News & Articles

Past experience a benefit for older, wiser returning Olympic swimmers

Features –

By Jim Morris

Canadian swimmers who have attended at least one Olympic Games say they head to this month’s Tokyo Games with a better understanding of how to prepare, what to expect and how to cope with any challenges

“I’m older, more mature,” said Markus Thormeyer, 23, who swam the third leg in the 4×100-metre freestyle relay that finished seventh at the Rio 2016 Olympics. “I know more about myself, what I want and need as an athlete.

“I feel like going into Rio I was like a baby, fresh out of high school.”

The 26-member Swimming Canada team heading to Tokyo has 10 swimmers with previous Olympic experience.

Brent Hayden, who ended seven years of retirement in October of 2019, qualified for his fourth Games when he won the 50-metre freestyle at last month’s Olympic Swimming Trials, presented by Bell. At 37, he is the oldest Canadian swimmer to qualify for an Olympics.

“I knew I had it in me to be able to do it,” said the 2012 Olympic bronze medallist who trains with Thormeyer under Performance Coach Tom Johnson at the High Performance Centre – Vancouver. “I didn’t know if I was actually going to be able to do it.”

Tokyo will be Katerine Savard’s third Olympics. Savard surprised herself at the trials when she qualified by finishing second in the 100-m butterfly in 57.86 seconds. That’s the same event the butterfly specialist failed to qualify in for the Rio Games.

“I’m really surprised but in a good way,” said the 28-year-old who trains at CAMO in Montreal with coach Claude St-Jean. “I haven’t really raced the 100 fly since 2016. I was not expecting that.

“I had a dream to go the Olympics for a third time.”

Savard was part of the 4×200-m freestyle relay that won a bronze medal and broke the Canadian record in Rio, and will likely be a relay contributor again in Tokyo. She took a five-month break from swimming in 2018 but decided to pursue another Olympics. In 2019 she played the title role in the movie “Nadia, Butterfly,” which was named an official Cannes 2020 selection.

In the years since Rio, Savard has become more poised and confident in herself.

“Emotionally I’m way more mature,” she said. “I can control my emotions better. I’m less nervous before my race.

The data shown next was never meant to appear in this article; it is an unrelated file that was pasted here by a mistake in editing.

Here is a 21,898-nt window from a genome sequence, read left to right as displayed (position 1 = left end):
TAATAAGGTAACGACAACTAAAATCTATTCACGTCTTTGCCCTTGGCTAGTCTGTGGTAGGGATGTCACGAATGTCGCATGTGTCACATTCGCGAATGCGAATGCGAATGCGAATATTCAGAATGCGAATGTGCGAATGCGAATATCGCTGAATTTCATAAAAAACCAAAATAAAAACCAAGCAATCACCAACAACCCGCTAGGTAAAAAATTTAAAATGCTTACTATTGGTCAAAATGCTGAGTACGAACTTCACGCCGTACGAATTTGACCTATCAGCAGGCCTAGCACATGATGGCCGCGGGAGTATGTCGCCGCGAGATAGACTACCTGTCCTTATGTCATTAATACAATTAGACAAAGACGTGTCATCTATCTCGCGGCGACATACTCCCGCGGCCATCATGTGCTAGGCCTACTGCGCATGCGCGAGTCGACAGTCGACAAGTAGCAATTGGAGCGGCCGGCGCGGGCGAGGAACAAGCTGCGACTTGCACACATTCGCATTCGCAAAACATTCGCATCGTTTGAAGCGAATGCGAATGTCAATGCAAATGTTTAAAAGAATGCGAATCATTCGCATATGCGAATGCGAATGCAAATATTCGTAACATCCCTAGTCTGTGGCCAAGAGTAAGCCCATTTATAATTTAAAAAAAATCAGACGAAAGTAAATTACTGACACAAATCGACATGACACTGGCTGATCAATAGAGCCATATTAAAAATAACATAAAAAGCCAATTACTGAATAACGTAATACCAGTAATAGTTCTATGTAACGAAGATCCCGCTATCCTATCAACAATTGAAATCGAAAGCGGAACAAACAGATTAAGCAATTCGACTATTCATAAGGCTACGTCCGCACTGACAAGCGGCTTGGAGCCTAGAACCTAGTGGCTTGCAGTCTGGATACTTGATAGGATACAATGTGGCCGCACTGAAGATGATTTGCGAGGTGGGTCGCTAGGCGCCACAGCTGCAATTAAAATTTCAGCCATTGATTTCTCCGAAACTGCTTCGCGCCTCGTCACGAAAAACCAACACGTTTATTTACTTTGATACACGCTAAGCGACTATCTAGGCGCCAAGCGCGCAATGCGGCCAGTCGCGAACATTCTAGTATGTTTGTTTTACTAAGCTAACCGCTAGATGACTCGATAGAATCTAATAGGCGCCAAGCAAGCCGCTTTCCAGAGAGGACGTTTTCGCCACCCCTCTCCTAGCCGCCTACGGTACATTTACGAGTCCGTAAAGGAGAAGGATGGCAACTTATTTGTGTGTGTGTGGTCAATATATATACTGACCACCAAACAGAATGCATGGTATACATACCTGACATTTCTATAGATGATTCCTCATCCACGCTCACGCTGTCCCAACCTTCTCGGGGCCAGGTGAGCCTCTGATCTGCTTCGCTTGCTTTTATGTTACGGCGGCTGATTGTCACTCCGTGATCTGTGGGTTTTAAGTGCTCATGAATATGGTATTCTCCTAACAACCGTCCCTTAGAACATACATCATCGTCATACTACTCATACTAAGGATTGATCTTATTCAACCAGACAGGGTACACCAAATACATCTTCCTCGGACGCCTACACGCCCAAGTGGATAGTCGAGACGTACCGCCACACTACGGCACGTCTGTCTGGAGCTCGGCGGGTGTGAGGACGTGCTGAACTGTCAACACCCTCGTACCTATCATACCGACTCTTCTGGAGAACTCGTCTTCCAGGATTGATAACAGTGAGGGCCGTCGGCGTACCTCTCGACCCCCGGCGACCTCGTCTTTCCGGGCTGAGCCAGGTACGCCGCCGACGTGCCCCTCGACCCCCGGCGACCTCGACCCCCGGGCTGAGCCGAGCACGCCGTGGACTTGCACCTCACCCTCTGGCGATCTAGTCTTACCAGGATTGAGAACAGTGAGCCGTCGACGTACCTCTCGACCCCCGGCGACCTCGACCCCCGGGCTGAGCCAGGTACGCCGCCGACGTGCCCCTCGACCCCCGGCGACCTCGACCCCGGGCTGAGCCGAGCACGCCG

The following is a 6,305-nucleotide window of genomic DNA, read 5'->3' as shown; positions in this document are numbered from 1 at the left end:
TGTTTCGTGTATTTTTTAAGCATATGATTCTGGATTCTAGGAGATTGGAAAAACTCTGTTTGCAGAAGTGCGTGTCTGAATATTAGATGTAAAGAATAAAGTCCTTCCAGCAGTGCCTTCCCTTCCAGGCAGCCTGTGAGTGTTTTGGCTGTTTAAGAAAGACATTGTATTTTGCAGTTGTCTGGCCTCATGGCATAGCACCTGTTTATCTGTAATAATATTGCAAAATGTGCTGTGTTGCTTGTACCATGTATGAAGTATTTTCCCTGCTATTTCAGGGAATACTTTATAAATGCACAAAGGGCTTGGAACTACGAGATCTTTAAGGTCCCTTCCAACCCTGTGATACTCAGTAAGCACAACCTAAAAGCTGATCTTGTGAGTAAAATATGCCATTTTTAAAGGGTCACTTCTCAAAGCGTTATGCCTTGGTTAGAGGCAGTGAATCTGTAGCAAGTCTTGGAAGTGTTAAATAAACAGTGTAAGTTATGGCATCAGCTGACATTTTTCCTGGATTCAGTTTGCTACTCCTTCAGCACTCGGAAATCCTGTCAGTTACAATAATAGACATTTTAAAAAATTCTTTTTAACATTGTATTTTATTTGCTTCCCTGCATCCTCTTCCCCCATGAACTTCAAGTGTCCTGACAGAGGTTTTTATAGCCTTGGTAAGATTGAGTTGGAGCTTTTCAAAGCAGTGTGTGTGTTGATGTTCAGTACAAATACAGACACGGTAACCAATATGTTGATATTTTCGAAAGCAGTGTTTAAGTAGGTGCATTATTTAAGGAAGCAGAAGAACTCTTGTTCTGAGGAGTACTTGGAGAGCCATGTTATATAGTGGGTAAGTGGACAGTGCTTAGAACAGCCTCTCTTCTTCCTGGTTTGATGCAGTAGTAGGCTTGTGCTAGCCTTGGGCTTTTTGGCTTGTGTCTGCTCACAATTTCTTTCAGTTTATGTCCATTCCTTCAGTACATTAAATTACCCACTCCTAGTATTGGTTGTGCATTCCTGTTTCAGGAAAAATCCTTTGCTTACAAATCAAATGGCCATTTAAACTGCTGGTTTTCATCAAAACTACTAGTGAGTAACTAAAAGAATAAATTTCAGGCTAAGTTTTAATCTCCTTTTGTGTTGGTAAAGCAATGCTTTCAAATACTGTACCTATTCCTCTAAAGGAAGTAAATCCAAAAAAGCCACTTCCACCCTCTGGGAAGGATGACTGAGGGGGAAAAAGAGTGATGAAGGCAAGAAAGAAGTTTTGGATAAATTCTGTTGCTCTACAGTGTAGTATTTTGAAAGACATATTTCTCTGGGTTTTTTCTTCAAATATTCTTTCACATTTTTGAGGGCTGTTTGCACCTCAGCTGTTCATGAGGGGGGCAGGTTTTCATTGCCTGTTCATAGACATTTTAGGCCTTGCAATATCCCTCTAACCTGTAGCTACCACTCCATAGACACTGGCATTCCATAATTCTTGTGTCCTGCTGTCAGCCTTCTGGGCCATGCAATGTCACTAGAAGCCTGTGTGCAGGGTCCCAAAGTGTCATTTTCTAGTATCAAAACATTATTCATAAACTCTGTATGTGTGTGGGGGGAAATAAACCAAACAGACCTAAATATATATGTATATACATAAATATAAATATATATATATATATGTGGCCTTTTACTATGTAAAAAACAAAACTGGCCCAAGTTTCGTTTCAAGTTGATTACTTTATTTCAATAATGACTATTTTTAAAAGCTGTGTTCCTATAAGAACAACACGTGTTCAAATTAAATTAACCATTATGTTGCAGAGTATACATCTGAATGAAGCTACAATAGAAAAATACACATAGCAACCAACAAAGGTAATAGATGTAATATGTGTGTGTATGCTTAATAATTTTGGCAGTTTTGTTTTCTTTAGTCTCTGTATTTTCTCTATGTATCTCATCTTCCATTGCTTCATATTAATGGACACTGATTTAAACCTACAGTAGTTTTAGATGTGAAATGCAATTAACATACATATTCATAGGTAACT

“It helps me to stay focused. I just try to keep calm and train fast to get better.”

Swimmers hoping to add to their medal collection from Rio include Penny Oleksiak, who was just 16 when she won four medals – including the 100-m freestyle gold – in 2016; Kylie Masse, a bronze medallist in the 100-m backstroke and two-time world champion; and Taylor Ruck, who won bronze in both the 4×100-m and 4×200-m freestyle relays.

Swimmers heading to their second Games who have won FINA World Championship medals include Yuri Kisil, Javier Acevedo, Sydney Pickrem and Kierra Smith.

John Atkinson, Swimming Canada’s high performance director and national coach, said every Games presents specific challenges. The Tokyo Olympics will be especially different because of the restrictions and protocols in place to deal with COVID-19.

Athletes with previous Games experience have learned to focus on what they can control.

“The main thing I would say from going to multiple Games is there are always issues, there’s always the potential for distraction,” he said.

“They (veteran swimmers) are focused on performing and what they need to do in order to perform to the best they can and cope in the environment.”

Ben Titley, head coach at the High Performance Centre – Ontario, said swimmers going to their second Games understand it’s just another competition against people they have been racing against for years.

“There’s the word ‘Olympics’ in front of it, but you are actually at the swimming pool, it’s the same people they have raced all the time,” he said. “It’s the same starting blocks, the same 50-metre lane. Nothing changes.”

Since Rio, Thormeyer has developed into the country’s top male backstroker. He was pre-selected for Tokyo in the 200-m back and won the 100-m at the trials in 53.40 seconds.

“I haven’t shown all my cards,” said Thormeyer, who finished eighth in the 200-m back at the Gwangju 2019 FINA World Championships. “There are tricks up my sleeve other people don’t know about.

“There is more in the tank.”

Thormeyer competed in just one event in Rio, which happened on the second day. He will have a full slate of events this year with the two backstrokes and relays.

“He’s going to be fully immersed in the Olympic Games, he’s not going to be just one and done,” said Johnson, his coach at the Vancouver centre.

“He looks like he’s coming to life now. We’re hoping that’s going to translate into the kind of performance he needs to be a player . . . and not just the player in one spot but across the nine days of the meet.”

Ruck feels a calm that was lacking prior to Rio.

“That experience from the past Olympics has calmed my nerves,” said the 21-year-old who trains at the Ontario centre. “That’s kind of one of the biggest obstacles newcomers have to face.”

Pickrem reached the final of the 200-m individual medley in Rio, where she finished sixth, and was 12th in the 400-m IM.

“When I was in Rio I was a child,” said the 24-year-old who trains at the Ontario centre. “I did not know what I was doing… I didn’t really enjoy the Olympic journey.

“Going into my second Olympics, I made a promise to enjoy it. I’m going into it with a lot stronger head and getting ready to have some good races. Not many people can say they are a two-time Olympian. I need to take that in and really enjoy the process going into Tokyo.”